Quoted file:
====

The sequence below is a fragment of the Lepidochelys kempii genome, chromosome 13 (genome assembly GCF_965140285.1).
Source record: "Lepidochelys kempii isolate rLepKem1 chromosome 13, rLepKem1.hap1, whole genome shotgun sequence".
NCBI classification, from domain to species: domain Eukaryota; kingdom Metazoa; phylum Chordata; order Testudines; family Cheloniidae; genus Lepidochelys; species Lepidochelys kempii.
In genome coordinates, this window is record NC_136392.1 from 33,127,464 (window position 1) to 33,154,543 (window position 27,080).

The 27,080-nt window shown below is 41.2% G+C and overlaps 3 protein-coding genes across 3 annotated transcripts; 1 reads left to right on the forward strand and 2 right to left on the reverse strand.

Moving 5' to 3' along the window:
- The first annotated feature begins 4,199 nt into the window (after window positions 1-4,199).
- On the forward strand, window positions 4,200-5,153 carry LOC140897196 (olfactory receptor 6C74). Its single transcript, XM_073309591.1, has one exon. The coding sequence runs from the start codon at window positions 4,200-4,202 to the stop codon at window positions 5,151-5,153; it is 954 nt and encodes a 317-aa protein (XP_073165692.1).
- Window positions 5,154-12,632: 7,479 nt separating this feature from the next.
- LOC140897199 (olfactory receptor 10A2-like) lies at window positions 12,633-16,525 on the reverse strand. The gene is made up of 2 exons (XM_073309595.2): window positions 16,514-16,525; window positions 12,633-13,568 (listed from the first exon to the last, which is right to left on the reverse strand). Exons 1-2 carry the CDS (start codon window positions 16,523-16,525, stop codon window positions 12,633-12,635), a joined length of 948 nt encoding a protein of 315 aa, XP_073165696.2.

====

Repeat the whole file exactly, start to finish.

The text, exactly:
The sequence below is a fragment of the Lepidochelys kempii genome, chromosome 13 (genome assembly GCF_965140285.1).
Source record: "Lepidochelys kempii isolate rLepKem1 chromosome 13, rLepKem1.hap1, whole genome shotgun sequence".
NCBI classification, from domain to species: domain Eukaryota; kingdom Metazoa; phylum Chordata; order Testudines; family Cheloniidae; genus Lepidochelys; species Lepidochelys kempii.
In genome coordinates, this window is record NC_136392.1 from 33,127,464 (window position 1) to 33,154,543 (window position 27,080).

The 27,080-nt window shown below is 41.2% G+C and overlaps 3 protein-coding genes across 3 annotated transcripts; 1 reads left to right on the forward strand and 2 right to left on the reverse strand.

Moving 5' to 3' along the window:
- The first annotated feature begins 4,199 nt into the window (after window positions 1-4,199).
- On the forward strand, window positions 4,200-5,153 carry LOC140897196 (olfactory receptor 6C74). Its single transcript, XM_073309591.1, has one exon. The coding sequence runs from the start codon at window positions 4,200-4,202 to the stop codon at window positions 5,151-5,153; it is 954 nt and encodes a 317-aa protein (XP_073165692.1).
- Window positions 5,154-12,632: 7,479 nt separating this feature from the next.
- LOC140897199 (olfactory receptor 10A2-like) lies at window positions 12,633-16,525 on the reverse strand. The gene is made up of 2 exons (XM_073309595.2): window positions 16,514-16,525; window positions 12,633-13,568 (listed from the first exon to the last, which is right to left on the reverse strand). Exons 1-2 carry the CDS (start codon window positions 16,523-16,525, stop codon window positions 12,633-12,635), a joined length of 948 nt encoding a protein of 315 aa, XP_073165696.2.